Mapping attention, memory and language links in human brain
May 20, 2007 - 3:59:37 AM
A University of Arizona scientist who has specialized in studying how fireflies and other creatures communicate has won a million-dollar grant to conduct a pioneering 5-year study on the roles that attention and memory play when the human brain hears and processes spoken language.
This is the chance to study the ultimate form of animal communication -- language, said Thomas A. Christensen of UA's department of speech, language and hearing sciences (SLHS). Humans have evolved a very sophisticated symbolic form of communication. Language affects how we think, what we believe, how we interact with each other. I'd even go so far as to say that our future as a species depends on understanding how we communicate. But very little is known about what's going on in the brain when we're having a simple conversation.
Until recently, Christensen was a research scientist with the Arizona Research Laboratories' Division of Neurobiology, studying olfactory communication (the sense of smell) in insects. His research is grounded in the areas of learning and memory, systems physiology and animal communication. Encouraged by Elena Plante, head of the SLHS department, he applied for a $1 million career development award from the National Institute of Deafness and Other Communication Disorders. The grant was awarded in April.
The grant will take his career -- and biomedical science -- in new directions. Christensen will use UA's state-of-the-art magnetic resonance imaging (MRI) facilities to map the areas and networks within the brain linked to language, attention and memory. The UA's advanced MRI is a non-invasive imaging tool that is sensitive enough to show exactly what parts of the brain are involved when a person listens to another human voice.
What you read in the text books is that if you're right handed, then language is localized to the left hemisphere of your brain, Christensen said. I found out right away -- that's just not true. Analyzing a human voice also involves the right hemisphere and even parts of the cerebellum. The cerebellum is a large part of the brain that serves to coordinate voluntary movements, posture, and balance in humans.
These MRI images destroy the myth that you're only using about 10 percent of your brain for any particular task, Christensen said. The crux of this grant is to learn more about the language, attention and memory centers in the brain, and also about the complex interactions between them.
Inside the scanner, volunteer subjects don headphones and perform simple language discrimination tasks in Christensen's experiments. They're asked to respond by pressing a button when they hear words that fall into a certain semantic category -- the name of an animal, for example. Then, to make the task a bit harder, subjects are asked to respond only when they hear a woman's voice speak a word in the chosen category. The task taxes attention even more when subjects are asked to respond to a woman's voice speaking a 'target' word in one ear at the same time a man's voice is speaking words in the other.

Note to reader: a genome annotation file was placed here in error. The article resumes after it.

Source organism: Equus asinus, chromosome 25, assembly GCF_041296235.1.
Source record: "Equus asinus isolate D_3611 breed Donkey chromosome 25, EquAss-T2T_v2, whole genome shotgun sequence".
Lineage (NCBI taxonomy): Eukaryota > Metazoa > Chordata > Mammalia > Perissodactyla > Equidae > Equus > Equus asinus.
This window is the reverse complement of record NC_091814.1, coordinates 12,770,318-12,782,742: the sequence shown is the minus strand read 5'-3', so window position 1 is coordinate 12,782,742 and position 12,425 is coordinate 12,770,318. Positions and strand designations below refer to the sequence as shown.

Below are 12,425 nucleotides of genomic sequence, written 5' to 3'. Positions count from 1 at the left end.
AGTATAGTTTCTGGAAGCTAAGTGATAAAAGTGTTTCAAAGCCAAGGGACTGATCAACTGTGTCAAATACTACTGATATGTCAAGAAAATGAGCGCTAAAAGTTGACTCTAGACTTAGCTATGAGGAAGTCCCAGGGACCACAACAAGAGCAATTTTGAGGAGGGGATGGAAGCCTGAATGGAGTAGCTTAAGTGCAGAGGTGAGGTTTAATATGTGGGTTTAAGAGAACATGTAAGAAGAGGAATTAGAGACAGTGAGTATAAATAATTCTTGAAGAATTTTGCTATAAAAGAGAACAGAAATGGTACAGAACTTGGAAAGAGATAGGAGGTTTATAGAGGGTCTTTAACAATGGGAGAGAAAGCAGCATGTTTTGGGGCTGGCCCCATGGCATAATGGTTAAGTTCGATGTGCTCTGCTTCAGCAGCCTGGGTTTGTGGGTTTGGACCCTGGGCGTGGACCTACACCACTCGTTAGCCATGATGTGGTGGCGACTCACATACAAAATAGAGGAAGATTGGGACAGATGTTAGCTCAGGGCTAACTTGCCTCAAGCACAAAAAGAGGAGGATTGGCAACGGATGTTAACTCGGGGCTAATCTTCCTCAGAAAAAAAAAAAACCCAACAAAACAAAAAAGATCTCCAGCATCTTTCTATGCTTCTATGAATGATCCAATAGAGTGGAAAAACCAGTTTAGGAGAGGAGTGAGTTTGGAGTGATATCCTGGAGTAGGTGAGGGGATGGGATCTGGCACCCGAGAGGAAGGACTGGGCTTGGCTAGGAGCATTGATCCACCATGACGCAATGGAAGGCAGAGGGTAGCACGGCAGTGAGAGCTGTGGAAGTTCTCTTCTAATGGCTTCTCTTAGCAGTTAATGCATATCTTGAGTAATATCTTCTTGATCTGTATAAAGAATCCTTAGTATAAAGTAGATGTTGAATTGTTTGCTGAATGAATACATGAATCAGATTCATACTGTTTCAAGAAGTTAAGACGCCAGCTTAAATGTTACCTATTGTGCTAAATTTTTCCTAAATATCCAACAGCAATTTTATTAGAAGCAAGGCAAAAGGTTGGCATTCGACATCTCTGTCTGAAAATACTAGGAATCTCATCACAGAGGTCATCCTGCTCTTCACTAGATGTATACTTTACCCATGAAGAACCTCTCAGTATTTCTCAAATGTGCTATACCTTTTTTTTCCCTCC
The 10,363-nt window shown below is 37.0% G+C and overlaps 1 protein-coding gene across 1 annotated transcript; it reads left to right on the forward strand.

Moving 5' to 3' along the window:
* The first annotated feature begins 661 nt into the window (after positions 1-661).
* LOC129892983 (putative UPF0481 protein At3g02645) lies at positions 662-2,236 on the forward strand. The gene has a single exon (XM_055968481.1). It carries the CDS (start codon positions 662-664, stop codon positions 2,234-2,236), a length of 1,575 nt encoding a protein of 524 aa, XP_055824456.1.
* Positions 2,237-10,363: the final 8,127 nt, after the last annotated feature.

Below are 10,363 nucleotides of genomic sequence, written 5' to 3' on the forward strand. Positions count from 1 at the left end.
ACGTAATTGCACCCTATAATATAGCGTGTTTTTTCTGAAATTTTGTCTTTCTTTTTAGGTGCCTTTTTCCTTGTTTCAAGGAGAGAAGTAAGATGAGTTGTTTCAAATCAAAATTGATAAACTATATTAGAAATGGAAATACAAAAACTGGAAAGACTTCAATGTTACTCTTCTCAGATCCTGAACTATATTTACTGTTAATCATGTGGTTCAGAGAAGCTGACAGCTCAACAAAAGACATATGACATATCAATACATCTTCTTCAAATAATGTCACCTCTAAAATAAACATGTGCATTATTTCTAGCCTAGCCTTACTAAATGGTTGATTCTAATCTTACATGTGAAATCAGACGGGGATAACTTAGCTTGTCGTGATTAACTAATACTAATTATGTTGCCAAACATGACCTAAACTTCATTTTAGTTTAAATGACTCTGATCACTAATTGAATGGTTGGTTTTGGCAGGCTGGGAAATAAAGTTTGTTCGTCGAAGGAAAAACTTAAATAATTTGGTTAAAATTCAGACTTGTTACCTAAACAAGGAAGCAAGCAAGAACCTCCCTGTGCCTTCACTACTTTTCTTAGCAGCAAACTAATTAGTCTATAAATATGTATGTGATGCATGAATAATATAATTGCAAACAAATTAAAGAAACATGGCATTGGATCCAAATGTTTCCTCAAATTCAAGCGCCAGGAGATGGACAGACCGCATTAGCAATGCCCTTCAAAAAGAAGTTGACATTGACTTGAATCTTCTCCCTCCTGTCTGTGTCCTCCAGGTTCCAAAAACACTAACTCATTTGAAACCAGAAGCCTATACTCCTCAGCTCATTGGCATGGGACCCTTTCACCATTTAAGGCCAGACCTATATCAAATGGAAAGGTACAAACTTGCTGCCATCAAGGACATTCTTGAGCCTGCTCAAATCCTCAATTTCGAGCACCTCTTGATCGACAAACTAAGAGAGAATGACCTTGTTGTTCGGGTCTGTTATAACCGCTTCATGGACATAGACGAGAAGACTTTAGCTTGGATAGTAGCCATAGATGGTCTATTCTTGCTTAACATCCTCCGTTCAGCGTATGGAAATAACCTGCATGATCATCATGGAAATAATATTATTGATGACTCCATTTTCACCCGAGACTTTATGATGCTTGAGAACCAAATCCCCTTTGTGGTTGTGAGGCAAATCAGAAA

The MRI scanner records activity throughout the 45-minute sessions, revealing multiple regions and networks, some deep within the brain, that scientists didn't suspect were involved when the brain listens.
We're getting a snapshot of what that activity is across the population. What's so striking is how clearly we see that certain areas of the brain are strongly engaged in attentional control while other areas are not. As we scan more volunteers, we're definitely beginning to see a pattern here.
Christensen's research on the brain-governing system we called attention -- how the brain selects only some information from its environment and is able to focus awareness on objects and events relevant to immediate goals -- is profoundly relevant to such disorders as schizophrenia, ADHD and many other impairments that affect language abilities.
ADHD (Attention Deficit Hyperactivity Disorder) is probably one of the most over-diagnosed disorders of our time, Christensen said. The reason for that, I think, is that we really don't know very much about the biological basis of this syndrome. There's a lot of research on it, but there's still a lot of disagreement about what the root cause is, and about whether drugs like Ritalin that are being prescribed to children as young as 2 years old are doing any good, and if we have any business exposing our children to drugs at such a very early age, he added.
As Christensen collects more MRI data that show the connections among areas of the brain that are strongly engaged in language tasks, he plans to collaborate with computer modeling experts. We could develop a mathematical model that would allow us to generate hypotheses about what we expect if we deliver a certain type of stimulus. We'd see what effect it would produce in our model.
Simulating brain activity in the mathematical model would take the whole question of language processing beyond 'blobology' -- where you're just looking at blobs of activation in the brain. That's what I hope to do, Christensen said.
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